September 29, 2015
Here’s the latest cover photo for Michigan in Pictures, one of many in the Michigan Cover Photos group on Flickr!
It’s from early October of 2013, and while it looks like our color season could be pretty darned good, it’s probably a little late this year. Via the Freep, it looks like the recent run of “Indian summer” is pushing color back:
The Upper Peninsula, which usually has plenty of fall color by this time in September, is still lolling around in green, reports Pure Michigan and the Foliage Network, which monitor fall color in the state.The very western Upper Peninsula as of Thursday was showing between 12% to 30% color, but the rest of the state had none.
Things seem to be about two weeks or more behind schedule.
Still, “cooler weather has taken hold and should help to get things going,” reports Market Rzonca, who runs The Foliage Network.
Pure Michigan’s fall color blog (Michigan.org/fall) predicted that peak fall color in the U.P., including Mackinac Island, is not expected to hit for about three weeks. Same with Alpena, Charlevoix and Ludington. Farther south, the show will come even later.
September 23, 2015
Waterfalls of the Keweenaw has this to say about Wyandotte Falls on the Misery River:
Misery River drains Lake Roland and Gerald (aka the Twin Lakes) westwards out to Lake Superior, passing over the small Wyandotte Falls along an otherwise twisted and swampy route. This waterfall is just downstream of a set of ponds next to a small set of cabins and the Wyandotte Hills Golf Course. Nestled in an older grouping of huge cedar trees and surrounded by smooth, moss-covered rocks, this waterfall seems ancient compared to the nearby golf course and state park. Also, due to the twin lakes upstream, Wyandotte Falls is susceptible to a rather large influx of spring melt.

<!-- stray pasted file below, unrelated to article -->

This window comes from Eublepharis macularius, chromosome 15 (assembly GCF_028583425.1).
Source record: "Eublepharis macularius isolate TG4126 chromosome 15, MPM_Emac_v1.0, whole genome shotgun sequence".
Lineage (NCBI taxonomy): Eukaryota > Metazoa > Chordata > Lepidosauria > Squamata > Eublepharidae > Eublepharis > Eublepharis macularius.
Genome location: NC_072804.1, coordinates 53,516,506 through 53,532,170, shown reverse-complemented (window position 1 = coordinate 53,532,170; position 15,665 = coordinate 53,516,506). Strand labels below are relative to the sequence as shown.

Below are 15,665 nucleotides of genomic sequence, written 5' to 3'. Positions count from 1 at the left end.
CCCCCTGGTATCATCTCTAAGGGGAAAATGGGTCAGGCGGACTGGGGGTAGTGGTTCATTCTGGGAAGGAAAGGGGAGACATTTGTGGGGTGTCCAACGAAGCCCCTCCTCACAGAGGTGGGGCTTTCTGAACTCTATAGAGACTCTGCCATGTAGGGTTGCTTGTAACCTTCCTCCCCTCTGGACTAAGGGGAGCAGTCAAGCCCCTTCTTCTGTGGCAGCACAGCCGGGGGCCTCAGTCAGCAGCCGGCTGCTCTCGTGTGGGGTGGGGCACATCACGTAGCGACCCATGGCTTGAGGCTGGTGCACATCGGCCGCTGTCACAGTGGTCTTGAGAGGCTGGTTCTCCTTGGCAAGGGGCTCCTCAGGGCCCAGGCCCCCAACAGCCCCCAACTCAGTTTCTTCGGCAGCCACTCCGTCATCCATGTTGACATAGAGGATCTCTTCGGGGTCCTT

You can click for more including photos and a map.
Many (many) more Michigan waterfalls on Michigan in Pictures.
September 16, 2015
Well while we’re up in the air (see yesterday) why not stay there?
There’s some great facts about the Mackinac Bridge if you click the photo and a ton more on the Mighty Mac from Michigan in Pictures!
September 9, 2015
Travel Marquette shares: